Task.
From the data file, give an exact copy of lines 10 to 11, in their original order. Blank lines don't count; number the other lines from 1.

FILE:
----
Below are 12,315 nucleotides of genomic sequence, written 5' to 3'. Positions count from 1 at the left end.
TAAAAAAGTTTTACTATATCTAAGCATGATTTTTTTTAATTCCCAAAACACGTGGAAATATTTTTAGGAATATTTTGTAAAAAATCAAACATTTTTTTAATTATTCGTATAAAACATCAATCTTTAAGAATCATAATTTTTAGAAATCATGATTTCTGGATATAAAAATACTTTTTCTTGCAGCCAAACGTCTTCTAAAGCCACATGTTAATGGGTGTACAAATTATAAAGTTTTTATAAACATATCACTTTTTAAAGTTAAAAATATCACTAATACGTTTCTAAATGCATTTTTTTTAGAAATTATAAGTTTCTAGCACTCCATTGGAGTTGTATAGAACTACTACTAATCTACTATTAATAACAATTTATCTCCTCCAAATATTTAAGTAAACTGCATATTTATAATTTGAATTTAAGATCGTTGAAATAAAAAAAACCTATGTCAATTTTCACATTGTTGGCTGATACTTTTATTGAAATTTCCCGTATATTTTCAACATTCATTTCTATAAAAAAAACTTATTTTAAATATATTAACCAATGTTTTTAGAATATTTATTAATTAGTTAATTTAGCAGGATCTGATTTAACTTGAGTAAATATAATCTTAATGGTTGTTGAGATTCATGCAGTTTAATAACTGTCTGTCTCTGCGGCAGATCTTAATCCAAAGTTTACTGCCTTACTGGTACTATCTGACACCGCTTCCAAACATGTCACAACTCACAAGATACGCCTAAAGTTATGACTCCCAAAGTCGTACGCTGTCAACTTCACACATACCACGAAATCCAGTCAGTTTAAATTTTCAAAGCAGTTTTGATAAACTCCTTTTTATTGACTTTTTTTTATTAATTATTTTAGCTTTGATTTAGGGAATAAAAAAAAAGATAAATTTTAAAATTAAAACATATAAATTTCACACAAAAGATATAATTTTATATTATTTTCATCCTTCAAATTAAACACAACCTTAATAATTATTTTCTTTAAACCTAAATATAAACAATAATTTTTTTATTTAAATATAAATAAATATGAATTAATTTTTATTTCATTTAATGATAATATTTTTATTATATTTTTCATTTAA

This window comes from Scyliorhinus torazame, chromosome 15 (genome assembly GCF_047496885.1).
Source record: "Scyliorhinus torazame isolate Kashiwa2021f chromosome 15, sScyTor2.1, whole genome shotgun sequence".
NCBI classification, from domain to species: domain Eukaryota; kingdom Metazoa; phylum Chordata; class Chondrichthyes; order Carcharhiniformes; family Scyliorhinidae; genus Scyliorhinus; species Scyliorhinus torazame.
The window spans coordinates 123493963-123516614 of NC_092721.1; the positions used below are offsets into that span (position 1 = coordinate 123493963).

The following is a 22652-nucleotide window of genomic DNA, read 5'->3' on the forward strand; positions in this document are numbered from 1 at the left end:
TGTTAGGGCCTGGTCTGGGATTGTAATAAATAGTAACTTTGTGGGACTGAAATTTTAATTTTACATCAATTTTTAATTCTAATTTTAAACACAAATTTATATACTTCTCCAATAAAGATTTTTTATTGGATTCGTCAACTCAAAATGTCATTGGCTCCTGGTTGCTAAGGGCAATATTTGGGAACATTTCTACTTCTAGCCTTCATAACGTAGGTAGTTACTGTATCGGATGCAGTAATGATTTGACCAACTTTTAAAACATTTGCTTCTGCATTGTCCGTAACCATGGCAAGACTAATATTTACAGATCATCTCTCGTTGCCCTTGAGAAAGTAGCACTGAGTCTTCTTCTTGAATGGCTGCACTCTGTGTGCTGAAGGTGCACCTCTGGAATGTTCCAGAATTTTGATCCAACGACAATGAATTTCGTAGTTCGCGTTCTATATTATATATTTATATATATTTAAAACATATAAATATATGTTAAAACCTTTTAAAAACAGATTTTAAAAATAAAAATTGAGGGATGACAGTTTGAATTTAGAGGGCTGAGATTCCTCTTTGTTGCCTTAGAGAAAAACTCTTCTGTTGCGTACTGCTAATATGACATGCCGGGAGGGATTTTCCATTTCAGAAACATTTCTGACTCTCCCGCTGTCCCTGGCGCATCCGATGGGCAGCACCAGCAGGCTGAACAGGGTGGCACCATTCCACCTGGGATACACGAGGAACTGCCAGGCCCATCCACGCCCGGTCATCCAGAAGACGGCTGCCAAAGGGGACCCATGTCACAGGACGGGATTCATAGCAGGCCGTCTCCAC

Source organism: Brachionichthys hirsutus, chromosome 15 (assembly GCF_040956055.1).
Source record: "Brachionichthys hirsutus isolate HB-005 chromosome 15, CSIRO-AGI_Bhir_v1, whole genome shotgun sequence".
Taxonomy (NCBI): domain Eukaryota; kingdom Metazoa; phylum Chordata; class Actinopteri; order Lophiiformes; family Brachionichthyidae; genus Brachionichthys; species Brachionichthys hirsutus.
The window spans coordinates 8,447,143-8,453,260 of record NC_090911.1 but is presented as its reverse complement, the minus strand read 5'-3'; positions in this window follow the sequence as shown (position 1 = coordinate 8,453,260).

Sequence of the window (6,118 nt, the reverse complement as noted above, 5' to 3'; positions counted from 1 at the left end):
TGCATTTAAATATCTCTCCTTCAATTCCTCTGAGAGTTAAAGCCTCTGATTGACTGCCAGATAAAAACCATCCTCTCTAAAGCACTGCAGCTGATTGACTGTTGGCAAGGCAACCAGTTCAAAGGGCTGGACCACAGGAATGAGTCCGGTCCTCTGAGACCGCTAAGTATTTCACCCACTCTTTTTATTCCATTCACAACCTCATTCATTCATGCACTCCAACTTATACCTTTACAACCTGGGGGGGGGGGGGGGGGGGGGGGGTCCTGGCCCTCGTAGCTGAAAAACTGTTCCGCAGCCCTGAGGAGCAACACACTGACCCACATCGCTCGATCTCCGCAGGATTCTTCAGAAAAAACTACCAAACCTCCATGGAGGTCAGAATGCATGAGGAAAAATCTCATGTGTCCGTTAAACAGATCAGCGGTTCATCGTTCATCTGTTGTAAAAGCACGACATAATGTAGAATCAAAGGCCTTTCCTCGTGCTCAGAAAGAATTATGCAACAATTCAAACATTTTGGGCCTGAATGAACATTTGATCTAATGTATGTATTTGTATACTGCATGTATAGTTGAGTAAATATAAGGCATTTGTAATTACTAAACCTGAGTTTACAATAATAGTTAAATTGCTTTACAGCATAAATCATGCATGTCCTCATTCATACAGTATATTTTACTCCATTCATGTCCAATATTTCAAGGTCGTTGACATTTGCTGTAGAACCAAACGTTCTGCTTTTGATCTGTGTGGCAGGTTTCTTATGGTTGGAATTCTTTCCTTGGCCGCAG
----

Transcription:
Source record: "Brachionichthys hirsutus isolate HB-005 chromosome 15, CSIRO-AGI_Bhir_v1, whole genome shotgun sequence".
Taxonomy (NCBI): domain Eukaryota; kingdom Metazoa; phylum Chordata; class Actinopteri; order Lophiiformes; family Brachionichthyidae; genus Brachionichthys; species Brachionichthys hirsutus.